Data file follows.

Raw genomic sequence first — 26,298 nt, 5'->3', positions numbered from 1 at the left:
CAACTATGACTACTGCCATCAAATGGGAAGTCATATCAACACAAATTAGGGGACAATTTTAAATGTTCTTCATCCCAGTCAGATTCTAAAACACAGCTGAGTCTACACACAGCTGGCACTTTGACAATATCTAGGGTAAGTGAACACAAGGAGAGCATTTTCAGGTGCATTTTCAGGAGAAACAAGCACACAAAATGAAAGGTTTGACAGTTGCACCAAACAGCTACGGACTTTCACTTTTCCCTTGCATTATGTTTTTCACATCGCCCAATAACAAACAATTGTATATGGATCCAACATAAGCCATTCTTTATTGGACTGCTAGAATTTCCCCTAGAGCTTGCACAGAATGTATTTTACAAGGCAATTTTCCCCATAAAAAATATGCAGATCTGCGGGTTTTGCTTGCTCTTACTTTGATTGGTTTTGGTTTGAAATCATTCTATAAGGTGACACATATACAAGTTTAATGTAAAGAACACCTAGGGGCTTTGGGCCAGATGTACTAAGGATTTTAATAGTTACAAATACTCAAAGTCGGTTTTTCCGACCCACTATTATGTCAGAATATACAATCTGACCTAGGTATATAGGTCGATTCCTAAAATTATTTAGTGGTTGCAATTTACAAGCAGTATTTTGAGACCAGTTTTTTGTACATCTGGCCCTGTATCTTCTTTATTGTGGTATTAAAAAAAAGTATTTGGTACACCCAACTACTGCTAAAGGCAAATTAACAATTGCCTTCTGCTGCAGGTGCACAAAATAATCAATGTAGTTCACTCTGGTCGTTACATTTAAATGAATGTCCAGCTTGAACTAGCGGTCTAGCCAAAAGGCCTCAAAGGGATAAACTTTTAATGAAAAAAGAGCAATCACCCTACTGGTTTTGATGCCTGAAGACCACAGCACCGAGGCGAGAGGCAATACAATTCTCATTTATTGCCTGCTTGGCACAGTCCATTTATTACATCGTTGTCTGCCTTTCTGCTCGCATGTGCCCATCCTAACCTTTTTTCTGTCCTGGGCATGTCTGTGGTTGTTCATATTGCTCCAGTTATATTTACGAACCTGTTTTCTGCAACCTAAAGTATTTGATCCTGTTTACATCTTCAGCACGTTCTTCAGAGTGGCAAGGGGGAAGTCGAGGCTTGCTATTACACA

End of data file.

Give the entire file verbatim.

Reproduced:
Raw genomic sequence first — 26,298 nt, 5'->3', positions numbered from 1 at the left:
CAACTATGACTACTGCCATCAAATGGGAAGTCATATCAACACAAATTAGGGGACAATTTTAAATGTTCTTCATCCCAGTCAGATTCTAAAACACAGCTGAGTCTACACACAGCTGGCACTTTGACAATATCTAGGGTAAGTGAACACAAGGAGAGCATTTTCAGGTGCATTTTCAGGAGAAACAAGCACACAAAATGAAAGGTTTGACAGTTGCACCAAACAGCTACGGACTTTCACTTTTCCCTTGCATTATGTTTTTCACATCGCCCAATAACAAACAATTGTATATGGATCCAACATAAGCCATTCTTTATTGGACTGCTAGAATTTCCCCTAGAGCTTGCACAGAATGTATTTTACAAGGCAATTTTCCCCATAAAAAATATGCAGATCTGCGGGTTTTGCTTGCTCTTACTTTGATTGGTTTTGGTTTGAAATCATTCTATAAGGTGACACATATACAAGTTTAATGTAAAGAACACCTAGGGGCTTTGGGCCAGATGTACTAAGGATTTTAATAGTTACAAATACTCAAAGTCGGTTTTTCCGACCCACTATTATGTCAGAATATACAATCTGACCTAGGTATATAGGTCGATTCCTAAAATTATTTAGTGGTTGCAATTTACAAGCAGTATTTTGAGACCAGTTTTTTGTACATCTGGCCCTGTATCTTCTTTATTGTGGTATTAAAAAAAAGTATTTGGTACACCCAACTACTGCTAAAGGCAAATTAACAATTGCCTTCTGCTGCAGGTGCACAAAATAATCAATGTAGTTCACTCTGGTCGTTACATTTAAATGAATGTCCAGCTTGAACTAGCGGTCTAGCCAAAAGGCCTCAAAGGGATAAACTTTTAATGAAAAAAGAGCAATCACCCTACTGGTTTTGATGCCTGAAGACCACAGCACCGAGGCGAGAGGCAATACAATTCTCATTTATTGCCTGCTTGGCACAGTCCATTTATTACATCGTTGTCTGCCTTTCTGCTCGCATGTGCCCATCCTAACCTTTTTTCTGTCCTGGGCATGTCTGTGGTTGTTCATATTGCTCCAGTTATATTTACGAACCTGTTTTCTGCAACCTAAAGTATTTGATCCTGTTTACATCTTCAGCACGTTCTTCAGAGTGGCAAGGGGGAAGTCGAGGCTTGCTATTACACA